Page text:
Amount to Purchase
Please note that you will need to buy more cheese if you are serving it as an hors d'oeuvre at a cocktail reception or on a buffet, as oppose to cheeses that you will slice and serve individually. I recommend you follow these guidelines to determine how much cheese you will need per person:
Hors d'Oeuvres (before dinner) 4-6 oz.
Hors d'Oeuvres (cocktail party) 5-6 oz.
Appetizer Course 3-4 oz.
Main Course 5-6 oz.
Cheese Plate 2-3 oz.
Select 3-6 cheeses that vary in shape, size and color for a visually interesting platter.
(I might choose Selle-sur-Cher, Zamorano, Epoisse, Gruyere, and Shopshire Blue!)
Choose cheeses from soft and runny to firm and crumbly, for example a ripe and runny Camembert, Fontina val d'Aosta, Aged Gouda and Beenleigh Blue would create nice textural contrast on a cheese platter.
Select cheeses made from the three main milk types: goat, sheep and cow. Redwood Hill Crottin, Vermont Shepherd and Great Hill Blue are some great American choices!
Select cheeses that have different flavor profiles from mild to strong.
You might choose to develop a theme around your presentation-serve all firm mountain cheeses, all blues, or cheeses from the same region or by the same cheesemaker. A goat tasting is another great theme-include goat's milk cheeses from several countries, varying in texture and pungency.
When serving several cheeses at once one wine will rarely complement all of them. I recommend a serving 2 varietals, a sauvignon blanc or pinot gris, and a medium bodied cabernet or pinot noir red wine. For more detailed information about pairings see our tip-- Wine and Cheese Pairings.
Accompaniments and Condiments
I often serve cheese very simply with little fuss. I have always loved to let the cheeses stand alone and display their natural beauty. But when I'm in the mood for a more elaborate presentation, I add fresh, seasonal fruits, nuts, dried fig cake (my favorite), some membrillo, or perhaps a chutney (to go with a fine English cheddar). The wine gellies that we import from Italy add an elegant accent to any cheese platter or plate. Crusty Bread, fresh figs and medjool dates are simple additions that complement all cheese types. A selection of olives, roasted peppers and tomatoes are a good match for fresh goat's cheeses.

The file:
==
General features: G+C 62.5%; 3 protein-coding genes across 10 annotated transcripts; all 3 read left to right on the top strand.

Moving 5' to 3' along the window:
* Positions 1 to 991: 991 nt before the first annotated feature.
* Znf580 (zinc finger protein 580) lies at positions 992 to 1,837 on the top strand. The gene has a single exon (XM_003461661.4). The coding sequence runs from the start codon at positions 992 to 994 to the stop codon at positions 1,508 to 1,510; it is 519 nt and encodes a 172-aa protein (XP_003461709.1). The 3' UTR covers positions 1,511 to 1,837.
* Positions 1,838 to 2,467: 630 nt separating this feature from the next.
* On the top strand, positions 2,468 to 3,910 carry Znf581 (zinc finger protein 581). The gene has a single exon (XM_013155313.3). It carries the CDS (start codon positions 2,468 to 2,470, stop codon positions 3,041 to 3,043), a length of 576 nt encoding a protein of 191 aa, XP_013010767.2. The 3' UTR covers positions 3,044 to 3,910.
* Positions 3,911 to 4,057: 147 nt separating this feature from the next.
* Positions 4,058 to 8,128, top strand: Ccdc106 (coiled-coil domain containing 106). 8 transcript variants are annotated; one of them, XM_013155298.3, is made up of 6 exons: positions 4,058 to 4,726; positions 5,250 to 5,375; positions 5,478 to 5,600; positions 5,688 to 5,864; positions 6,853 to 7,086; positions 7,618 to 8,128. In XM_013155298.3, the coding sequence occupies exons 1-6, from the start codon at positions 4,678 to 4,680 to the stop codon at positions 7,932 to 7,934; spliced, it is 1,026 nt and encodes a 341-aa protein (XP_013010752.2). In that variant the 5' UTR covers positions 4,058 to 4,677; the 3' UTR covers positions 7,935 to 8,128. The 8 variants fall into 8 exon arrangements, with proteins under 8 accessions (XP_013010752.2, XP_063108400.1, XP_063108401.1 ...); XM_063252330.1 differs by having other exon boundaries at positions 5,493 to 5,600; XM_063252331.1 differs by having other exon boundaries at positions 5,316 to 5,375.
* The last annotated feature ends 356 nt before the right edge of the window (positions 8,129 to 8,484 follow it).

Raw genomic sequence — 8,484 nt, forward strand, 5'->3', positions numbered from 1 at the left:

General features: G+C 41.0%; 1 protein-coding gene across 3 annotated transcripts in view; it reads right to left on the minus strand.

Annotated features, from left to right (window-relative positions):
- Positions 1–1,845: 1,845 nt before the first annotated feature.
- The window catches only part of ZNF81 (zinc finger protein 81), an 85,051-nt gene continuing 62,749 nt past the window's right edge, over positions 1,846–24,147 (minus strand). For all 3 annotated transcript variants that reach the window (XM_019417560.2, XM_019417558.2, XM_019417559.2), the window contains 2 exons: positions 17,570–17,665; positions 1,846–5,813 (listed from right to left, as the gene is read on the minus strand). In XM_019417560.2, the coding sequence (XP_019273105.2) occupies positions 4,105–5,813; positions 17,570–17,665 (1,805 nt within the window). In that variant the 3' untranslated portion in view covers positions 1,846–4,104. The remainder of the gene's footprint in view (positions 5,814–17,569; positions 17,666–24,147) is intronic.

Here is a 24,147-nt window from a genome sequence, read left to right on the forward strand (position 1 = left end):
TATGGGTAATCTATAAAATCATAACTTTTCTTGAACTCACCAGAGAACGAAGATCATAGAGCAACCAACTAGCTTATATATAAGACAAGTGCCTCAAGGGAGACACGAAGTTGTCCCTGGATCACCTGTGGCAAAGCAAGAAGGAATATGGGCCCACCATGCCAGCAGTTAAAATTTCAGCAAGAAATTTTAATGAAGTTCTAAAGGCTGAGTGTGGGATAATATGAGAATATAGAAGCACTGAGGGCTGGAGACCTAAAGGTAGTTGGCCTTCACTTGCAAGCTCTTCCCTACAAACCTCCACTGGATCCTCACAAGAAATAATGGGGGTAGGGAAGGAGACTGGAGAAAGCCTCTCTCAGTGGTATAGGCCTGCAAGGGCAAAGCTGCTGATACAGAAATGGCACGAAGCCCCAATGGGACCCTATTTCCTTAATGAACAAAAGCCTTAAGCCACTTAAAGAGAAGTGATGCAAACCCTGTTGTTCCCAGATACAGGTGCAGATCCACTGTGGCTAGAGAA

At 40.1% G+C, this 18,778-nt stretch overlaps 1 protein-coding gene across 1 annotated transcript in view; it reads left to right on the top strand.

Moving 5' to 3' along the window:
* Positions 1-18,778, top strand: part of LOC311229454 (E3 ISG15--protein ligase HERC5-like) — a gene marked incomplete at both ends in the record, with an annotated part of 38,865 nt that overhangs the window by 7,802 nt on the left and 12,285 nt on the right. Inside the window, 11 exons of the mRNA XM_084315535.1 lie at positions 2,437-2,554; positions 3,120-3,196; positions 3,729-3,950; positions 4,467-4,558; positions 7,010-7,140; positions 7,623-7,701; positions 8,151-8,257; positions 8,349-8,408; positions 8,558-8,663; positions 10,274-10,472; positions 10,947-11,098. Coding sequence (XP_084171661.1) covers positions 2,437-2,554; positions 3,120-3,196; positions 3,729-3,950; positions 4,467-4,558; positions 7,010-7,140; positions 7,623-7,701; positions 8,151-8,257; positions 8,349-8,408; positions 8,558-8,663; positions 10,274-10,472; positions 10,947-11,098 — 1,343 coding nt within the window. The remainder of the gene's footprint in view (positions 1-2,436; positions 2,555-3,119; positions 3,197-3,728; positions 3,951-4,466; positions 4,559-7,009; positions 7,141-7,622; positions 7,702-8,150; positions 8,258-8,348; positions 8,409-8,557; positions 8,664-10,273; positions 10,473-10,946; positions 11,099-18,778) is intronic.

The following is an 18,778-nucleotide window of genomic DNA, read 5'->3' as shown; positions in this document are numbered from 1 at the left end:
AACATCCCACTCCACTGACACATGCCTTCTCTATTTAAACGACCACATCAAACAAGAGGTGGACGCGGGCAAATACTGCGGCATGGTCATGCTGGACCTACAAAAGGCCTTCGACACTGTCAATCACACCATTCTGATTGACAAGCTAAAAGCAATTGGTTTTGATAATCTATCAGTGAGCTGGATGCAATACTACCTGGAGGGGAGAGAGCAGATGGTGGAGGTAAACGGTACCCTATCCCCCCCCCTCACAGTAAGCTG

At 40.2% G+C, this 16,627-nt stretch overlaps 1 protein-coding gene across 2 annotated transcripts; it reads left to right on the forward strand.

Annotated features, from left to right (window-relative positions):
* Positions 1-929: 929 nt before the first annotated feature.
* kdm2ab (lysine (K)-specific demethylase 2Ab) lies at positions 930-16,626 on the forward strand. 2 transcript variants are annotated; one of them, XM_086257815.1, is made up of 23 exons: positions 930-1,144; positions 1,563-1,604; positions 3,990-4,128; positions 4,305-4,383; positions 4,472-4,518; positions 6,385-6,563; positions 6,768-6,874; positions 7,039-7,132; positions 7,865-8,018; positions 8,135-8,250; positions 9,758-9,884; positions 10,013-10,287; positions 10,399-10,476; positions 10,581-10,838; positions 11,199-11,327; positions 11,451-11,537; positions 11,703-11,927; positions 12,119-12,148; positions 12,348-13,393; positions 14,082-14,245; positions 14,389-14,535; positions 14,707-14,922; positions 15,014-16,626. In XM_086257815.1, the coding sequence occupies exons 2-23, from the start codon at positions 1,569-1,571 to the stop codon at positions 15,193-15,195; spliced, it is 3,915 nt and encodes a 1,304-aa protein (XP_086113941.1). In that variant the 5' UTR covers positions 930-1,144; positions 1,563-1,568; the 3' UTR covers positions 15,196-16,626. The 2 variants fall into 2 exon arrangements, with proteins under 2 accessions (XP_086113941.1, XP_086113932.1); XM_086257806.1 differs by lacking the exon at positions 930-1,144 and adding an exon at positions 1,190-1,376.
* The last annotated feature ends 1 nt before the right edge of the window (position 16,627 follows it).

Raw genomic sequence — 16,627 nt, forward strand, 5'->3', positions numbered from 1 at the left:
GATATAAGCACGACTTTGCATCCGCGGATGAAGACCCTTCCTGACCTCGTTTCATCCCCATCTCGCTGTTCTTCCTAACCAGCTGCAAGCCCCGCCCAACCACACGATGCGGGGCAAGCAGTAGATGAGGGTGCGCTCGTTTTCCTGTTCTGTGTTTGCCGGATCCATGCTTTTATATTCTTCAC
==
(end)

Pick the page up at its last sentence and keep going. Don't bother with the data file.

Take a look at the Accompaniments we offer and try some for yourself!
Choose your surface:
A Beautiful Platter, Rustic Board or Earthy Marble or Stone
Make sure you have a large enough surface to fit cheeses comfortably with enough space between them so your guests can cut them easily.
You can also mix up different size platters and surfaces for your display, one plate for each type of milk, for example.
Line the platter with greens such as fig, grape or fern leaves. The natural beauty of the cheese is all you need.
Serve fruit and condiments in separate trays and bowls. See our accompaniments for specific ideas!
Make sure you remove your cheeses from the refrigerator in time for them to come to room temperature, approximately 1-1/2 hours, depending on the temperature of your room. Keep the cheeses wrapped until ready to serve.
Use a different knife or spoon (for the runny types!) for each cheese. I find that butter knives are a good choice because they don't take up a whole lot of space on your platter.
If you would like to slice cheeses for your guests in advance, here are some techniques and guidelines:
Round cheeses, such as Camembert, Reblochon or Pierre Robert should be cut in half and then into small triangle wedges.
Larger firm cheeses should be cut into wedges and placed on their side to be sliced.
Square cheeses like Pont L'Eveque, Pave d'Auge and Taleggio can be cut diagonally and then into smaller triangle wedges.
Soft, runny cheeses like Flada can be left in their box and guests can use a spoon to scoop the soft cheese onto a cocktail plate or a slice of baguette. To serve a whole soft Spanish cheese such as the Torta del Casar or Serena, make a circular lid by cutting off the top and serving the cheese in its own "bowl" with a spoon. Save the lid and use to cover any left over cheese.
Use a sharp chef's knife for semi-soft to hard cheeses.
Use a thin utility knife for softer cheeses. Dip it in warm water and wipe before each cut.
You can also use a traditional tool such as a cheese wire.
Avoid cutting cheeses hours in advance because their flavors are at their peak when they are first sliced!
Most importantly, have fun and enjoy all of the flavors, textures and aromas that Artisanal Cheeses have to offer!